Debra Messing stumps for Hillary Clinton, speaks at Women's Roundtable discussion in Glenside

By Linda Finarelli
Original Article

ABINGTON >> They may have come for different reasons, but the women who showed up for the Montgomery County Women’s Roundtable discussion at Dino’s Backstage July 20 seemed to all be on the same page.

State Rep. Madeleine Dean, D-153, and Montgomery County Commissioner Val Arkoosh, co-hosts of the event, were joined onstage by Debra Messing, former star of “Will and Grace,” to share their opinions and answer questions in an apparent effort to get the 50 or so women in the audience to help get out the vote for Hillary Clinton.

Abington Township Commissioner Lori Schreiber, a Clinton supporter, said she thought “seeing Debra Messing might be interesting” and she also wanted to see the new supper club that opened at 287 N. Keswick Ave. in June.

Kelley Warner, who works in Abington and knows Dean, said she was there to find out something about Trump’s vice presidential selection, Indiana Gov. Mike Pence, and his views on women’s issues.

Robin Vann Lynch, president of the Lower Merion School Board and a member of the Montgomery County Commission for Women and Families, said she was “an advocate for women’s health care across the board.”

“We talk about these issues all the time,” she said of the women’s health, equal pay and other women’s rights issues Clinton advocates. Noting she has a son and two daughters, Vann Lynch added those issues are “critical at this time.”

The purpose of the roundtable, Dean said, was to have “a conversation about the election and the excitement of electing the first woman president,” and “talk about the issues and what the opposition represents.”

“It’s an incredibly important conversation,” Messing said. “There’s never been a more important election in history.”

Referring to Trump’s choice of vice president, Dean described Pence as representing “a lack of care for women, the poor and the LGBT community.”

Referring to abortion and women’s health rights, a woman from Bala Cynwyd asked how to reach “millennials who won’t vote — how to frame the issue to reach them?”

Messing, noting she has heard from a lot of millennials and “understands their disappointment” that Bernie Sanders is not getting the nomination, said Sanders “brought important issues to the fore” and many of them have been incorporated in the Democratic platform, such as the $15 minimum wage. Those issues take time, she said.

“Millennials don’t understand how catastrophic it could be if Hillary doesn’t win,” she said. “If they stay home, progress made in the last 50 years could be eviscerated.”

People need to think about equal pay for women, health care, the environment, inclusion, clean water — “if you care about those you need to make your voice heard. The alternative will be the opposite,” she said.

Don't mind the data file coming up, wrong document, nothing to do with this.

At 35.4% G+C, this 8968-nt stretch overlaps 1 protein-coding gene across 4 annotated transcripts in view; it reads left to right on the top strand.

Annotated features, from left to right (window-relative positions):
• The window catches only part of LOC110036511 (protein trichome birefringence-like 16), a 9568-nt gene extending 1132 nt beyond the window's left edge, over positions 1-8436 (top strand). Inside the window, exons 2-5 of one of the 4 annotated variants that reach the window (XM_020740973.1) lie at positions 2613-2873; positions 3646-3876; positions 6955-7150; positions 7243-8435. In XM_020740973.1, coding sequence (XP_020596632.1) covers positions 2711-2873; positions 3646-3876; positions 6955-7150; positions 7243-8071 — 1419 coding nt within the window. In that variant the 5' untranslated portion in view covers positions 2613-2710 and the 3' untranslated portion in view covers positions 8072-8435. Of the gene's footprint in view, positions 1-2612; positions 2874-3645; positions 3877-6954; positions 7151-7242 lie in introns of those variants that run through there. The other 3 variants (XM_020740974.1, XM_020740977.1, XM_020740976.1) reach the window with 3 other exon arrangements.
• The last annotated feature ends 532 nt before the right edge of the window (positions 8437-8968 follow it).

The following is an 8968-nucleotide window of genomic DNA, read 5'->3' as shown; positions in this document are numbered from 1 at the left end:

“The issue of women making their own health care decisions is incredibly important,” Arkoosh said. “The Trump/Pence team could not be more extreme on this.”

Pence signed legislation that would abolish the right to an abortion even in the case of rape, incest or fetal unsustainability, she said. “There is no legislation telling men what they can do with their bodies.

“The differences are dramatic and extreme when you look at the big picture issues.”

“We’ve watched Trump insult women over the past year … Pence codifies that anti-woman stake,” Dean said, noting he voted against Planned Parenthood funding, low-income housing for the poor and signed “one of the worst anti-abortion bills in the land.”

Messing said Clinton would fight the NRA and support legislation to close the gun safety loophole.

“Trump is reckless and divisive,” and “according to him, never wrong,” she said. “Hillary acknowledges mistakes and makes different choices. Trump is not trustworthy; he’s scary.”

Asked why the poll numbers are so close, Arkoosh said a lot of people don’t really know what Clinton stands for and what she has accomplished, while Trump has tapped into a lot of below-the-surface anger. The economic recovery is steady, “but not fast enough.”

Republicans have attacked Clinton for 30 years, Messing said, and “the accusations have smeared her. It’s important to shine a light on what she’s accomplished.”

“The contrast is what’s so startling” Dean said. “Trump would repeal Obamacare, he would take us back.”

Dean urged the women to convince others by telling their own stories, to say how Trump’s policies would hurt them and Clinton’s help them.

“Speak from your heart,” Arkoosh said. “The one thing that will impact you and your family, that’s what persuades people.”

Dean said Pennsylvania may well be a “Keystone state” in the election.

“The polls are watching us. This campaign is like no other. Pennsylvania’s role will be pivotal.”

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